Course Browser

Search and explore Duke Law's wide variety of courses that comprise near every area of legal theory and practice. Contact the Director of Academic Advising to confirm whether a course satisfies a graduation requirement in any particular semester. Course evaluations can be found here.
 

NOTE: Course offerings change. Faculty leaves and sabbaticals, as well as other curriculum considerations, will sometimes affect when a course may be offered.

 

Credits
Semester
JD Course of Study
JD/LLM in International & Comparative Law
JD/LLM in Law & Entrepreneurship
International LLM - 1 year
LLM in Law & Entrepreneurship - 1 year
Certificate in Public interest and Public Service Law
 
Clear all filters9 courses found.
Course Number Course Title Course Credits Degree Requirements Semesters Taught Methods of Evaluation

320

Water Resources Law 2
  • JD SRWP
  • JD elective
  • IntlLLM/SJD/EXC elective
  • IntlLLM writing, option
  • IntlLLM Environ Cert
  • PIPS elective
  1. Spring 20
  2. Spring 18
  3. Spring 19
  • Research paper, 25+ pages

This survey course studies the legal and policy issues governing water resource allocation in the United States. Students will be introduced to both the Prior Appropriation systems of the western United States and the Reasonable Use systems dominating the eastern states. We will study the law applied to groundwater use as well as issues of federalism. Examples from disputes around ACF basin and the Colorado River will be contrasted. We will examine the issues from the perspective of different user groups.

 

321

The Law and Policy of Innovation: the Life Sciences 3
  • JD SRWP
  • JD elective
  • LLM-LE (JD) elective
  • LLMLE (1 yr) elective
  • IntlLLM/SJD/EXC elective
  • IntlLLM writing, option
  • IntlLLM Business Cert
  • IntllLLM IP Cert
  1. Spring 20
  2. Spring 18
  3. Spring 19
  • Reflective Writing
  • Research paper, 25+ pages
  • Class participation

This course analyzes the legal and policy regimes that shape the introduction of new products, processes, and services in the life science industries. Innovation in biopharmaceuticals, medical devices, health services, and health care delivery is central to the heavily regulated life sciences sector, and thus the sector offers a window into multiple intersections of scientific innovation, regulatory policy, and law.  Innovation in this sector is also shaped by multiple bodies of law (e.g. intellectual property law, FDA law, federal and state-based insurance and professional regulation, antitrust, tax), each with its own private and public constituencies, and therefore offers an opportunity to assess how different bodies of law approach the common issue of innovation.  Although this course focuses on innovation in the life science industries, this focus will produce lessons for innovation policy in other regulated and less-regulated industries.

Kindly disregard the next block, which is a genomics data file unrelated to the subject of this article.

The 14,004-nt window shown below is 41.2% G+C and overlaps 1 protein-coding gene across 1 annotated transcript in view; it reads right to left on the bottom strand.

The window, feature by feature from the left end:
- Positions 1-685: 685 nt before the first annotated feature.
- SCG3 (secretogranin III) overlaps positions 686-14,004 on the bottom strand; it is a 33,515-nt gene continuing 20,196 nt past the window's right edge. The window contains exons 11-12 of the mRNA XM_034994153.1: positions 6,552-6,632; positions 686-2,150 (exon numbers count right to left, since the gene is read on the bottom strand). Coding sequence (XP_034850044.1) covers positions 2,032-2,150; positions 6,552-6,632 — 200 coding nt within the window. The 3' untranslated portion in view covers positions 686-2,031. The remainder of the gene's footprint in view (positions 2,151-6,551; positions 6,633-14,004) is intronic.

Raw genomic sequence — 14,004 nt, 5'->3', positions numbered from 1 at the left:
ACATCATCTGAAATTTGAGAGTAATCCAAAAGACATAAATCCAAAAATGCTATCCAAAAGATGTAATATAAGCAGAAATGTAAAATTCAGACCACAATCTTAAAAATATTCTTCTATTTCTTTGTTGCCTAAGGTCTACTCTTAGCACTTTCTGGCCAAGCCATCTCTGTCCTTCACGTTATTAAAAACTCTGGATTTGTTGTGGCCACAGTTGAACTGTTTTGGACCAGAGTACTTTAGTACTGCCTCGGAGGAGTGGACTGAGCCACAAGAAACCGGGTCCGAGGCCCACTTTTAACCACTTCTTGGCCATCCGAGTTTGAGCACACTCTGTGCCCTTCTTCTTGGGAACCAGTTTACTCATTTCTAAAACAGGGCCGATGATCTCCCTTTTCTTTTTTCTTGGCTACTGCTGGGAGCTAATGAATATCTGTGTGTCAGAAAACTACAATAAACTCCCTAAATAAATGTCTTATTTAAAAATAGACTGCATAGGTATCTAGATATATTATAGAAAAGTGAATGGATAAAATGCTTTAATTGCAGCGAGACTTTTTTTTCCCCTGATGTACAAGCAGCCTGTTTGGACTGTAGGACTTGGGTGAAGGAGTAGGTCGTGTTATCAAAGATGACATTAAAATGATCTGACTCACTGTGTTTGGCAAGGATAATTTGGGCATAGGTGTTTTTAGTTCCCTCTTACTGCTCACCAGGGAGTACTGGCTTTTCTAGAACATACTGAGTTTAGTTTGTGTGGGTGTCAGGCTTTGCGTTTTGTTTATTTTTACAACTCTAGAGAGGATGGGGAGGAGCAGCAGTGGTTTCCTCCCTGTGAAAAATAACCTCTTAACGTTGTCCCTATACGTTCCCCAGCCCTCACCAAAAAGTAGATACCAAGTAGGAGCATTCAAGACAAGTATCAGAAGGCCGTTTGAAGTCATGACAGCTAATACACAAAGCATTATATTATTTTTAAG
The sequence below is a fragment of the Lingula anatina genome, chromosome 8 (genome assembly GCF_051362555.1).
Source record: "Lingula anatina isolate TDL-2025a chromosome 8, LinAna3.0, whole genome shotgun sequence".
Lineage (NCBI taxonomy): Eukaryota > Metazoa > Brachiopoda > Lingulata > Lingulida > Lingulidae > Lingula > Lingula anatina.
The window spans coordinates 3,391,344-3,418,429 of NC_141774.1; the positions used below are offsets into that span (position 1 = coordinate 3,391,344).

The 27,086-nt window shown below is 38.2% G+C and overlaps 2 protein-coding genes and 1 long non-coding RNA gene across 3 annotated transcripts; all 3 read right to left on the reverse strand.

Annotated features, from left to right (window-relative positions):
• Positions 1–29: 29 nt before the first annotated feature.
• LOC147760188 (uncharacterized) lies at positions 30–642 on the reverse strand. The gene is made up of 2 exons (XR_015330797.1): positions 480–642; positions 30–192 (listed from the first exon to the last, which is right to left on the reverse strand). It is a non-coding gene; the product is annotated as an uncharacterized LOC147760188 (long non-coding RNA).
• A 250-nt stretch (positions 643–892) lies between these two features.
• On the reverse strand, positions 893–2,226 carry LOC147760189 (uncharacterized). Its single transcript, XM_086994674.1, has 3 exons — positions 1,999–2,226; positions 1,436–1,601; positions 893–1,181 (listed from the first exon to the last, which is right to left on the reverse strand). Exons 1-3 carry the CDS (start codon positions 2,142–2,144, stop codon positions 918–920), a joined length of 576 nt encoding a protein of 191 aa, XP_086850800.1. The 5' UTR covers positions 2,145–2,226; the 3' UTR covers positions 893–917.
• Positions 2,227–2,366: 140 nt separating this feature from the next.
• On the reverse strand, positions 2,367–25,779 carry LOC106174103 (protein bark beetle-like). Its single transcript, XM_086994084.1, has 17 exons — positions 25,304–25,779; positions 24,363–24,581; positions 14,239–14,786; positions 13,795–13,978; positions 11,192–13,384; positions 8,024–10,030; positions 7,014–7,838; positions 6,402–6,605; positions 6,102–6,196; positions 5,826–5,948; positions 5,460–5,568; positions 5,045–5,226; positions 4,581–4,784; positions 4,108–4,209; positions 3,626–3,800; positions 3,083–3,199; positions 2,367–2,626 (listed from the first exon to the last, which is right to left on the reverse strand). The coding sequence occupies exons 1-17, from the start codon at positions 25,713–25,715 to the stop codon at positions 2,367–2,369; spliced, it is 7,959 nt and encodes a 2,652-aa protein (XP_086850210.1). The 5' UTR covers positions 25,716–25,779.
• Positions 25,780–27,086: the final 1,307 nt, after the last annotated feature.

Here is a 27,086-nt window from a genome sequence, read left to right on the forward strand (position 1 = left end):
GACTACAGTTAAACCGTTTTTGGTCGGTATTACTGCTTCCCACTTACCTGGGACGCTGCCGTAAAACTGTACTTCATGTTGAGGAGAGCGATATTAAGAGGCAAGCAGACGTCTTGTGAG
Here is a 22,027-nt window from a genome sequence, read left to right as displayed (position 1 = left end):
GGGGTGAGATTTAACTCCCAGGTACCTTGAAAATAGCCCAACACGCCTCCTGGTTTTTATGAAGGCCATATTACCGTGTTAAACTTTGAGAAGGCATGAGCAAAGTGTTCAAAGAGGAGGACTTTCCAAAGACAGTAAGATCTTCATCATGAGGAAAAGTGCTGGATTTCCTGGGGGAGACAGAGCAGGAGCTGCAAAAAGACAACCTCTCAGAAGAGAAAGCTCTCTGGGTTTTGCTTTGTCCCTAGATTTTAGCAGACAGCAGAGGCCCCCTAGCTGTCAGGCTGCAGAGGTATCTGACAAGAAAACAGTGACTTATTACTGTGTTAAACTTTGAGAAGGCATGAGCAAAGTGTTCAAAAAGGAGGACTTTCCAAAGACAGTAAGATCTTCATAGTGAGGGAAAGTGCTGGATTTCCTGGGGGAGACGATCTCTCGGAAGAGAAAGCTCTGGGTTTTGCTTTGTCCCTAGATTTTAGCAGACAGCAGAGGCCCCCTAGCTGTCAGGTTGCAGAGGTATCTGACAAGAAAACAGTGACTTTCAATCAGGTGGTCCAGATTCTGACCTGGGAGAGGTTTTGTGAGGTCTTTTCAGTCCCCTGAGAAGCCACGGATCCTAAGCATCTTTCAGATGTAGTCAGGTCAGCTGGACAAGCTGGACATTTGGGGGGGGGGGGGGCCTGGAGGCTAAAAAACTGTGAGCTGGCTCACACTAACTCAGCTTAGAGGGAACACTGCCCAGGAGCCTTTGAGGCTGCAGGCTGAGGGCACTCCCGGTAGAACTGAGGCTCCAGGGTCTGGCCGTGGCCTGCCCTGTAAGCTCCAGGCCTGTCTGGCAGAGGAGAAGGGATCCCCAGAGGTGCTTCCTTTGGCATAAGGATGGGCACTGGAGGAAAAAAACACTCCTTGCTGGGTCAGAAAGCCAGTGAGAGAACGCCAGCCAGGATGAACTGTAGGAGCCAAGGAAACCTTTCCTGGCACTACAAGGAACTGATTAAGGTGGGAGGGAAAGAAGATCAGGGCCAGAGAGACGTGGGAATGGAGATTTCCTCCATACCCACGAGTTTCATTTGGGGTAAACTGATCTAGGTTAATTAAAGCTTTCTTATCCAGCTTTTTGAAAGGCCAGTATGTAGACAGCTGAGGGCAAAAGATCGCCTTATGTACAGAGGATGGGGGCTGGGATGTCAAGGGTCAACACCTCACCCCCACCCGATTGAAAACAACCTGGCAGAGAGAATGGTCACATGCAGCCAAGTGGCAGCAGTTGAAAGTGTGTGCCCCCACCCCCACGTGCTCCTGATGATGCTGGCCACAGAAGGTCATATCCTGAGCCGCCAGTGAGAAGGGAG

460

Negotiation for Lawyers 3
  • JD elective
  • JD experiential
  • LLM-LE (JD) elective
  • LLMLE (1 yr) elective
  • IntlLLM/SJD/EXC elective
  • IntlLLM writing, option
  1. Fall 19
  2. Spring 20
  3. Fall 17
  4. Spring 18
  5. Fall 18
  6. Spring 19
  • Reflective Writing
  • Research and/or analytical paper(s), 15-20 pages
  • Practical exercises
  • Class participation

For lawyers in every type of law practice, the ability to negotiate effectively is an essential skill.  As a lawyer, you will negotiate when you try to settle a lawsuit, close a merger, or arrange a plea bargain.  You will negotiate with counterparts, clients and co-workers.  You will negotiate with service providers and the “system” – the court, the government, or your community.  And, you will continue to negotiate with your friends and family.  In this highly interactive seminar, we will explore the theories, skills, and ethics involved in legal negotiation.  With limited exceptions, in each class you will participate in a role-play simulation of increasing complexity, experiment with new techniques, and then reflect on what negotiation strategies worked best for you.  Through this process, you will not only gain insight into your own negotiation style, you will develop the toolkit you need to approach each new negotiation with confidence.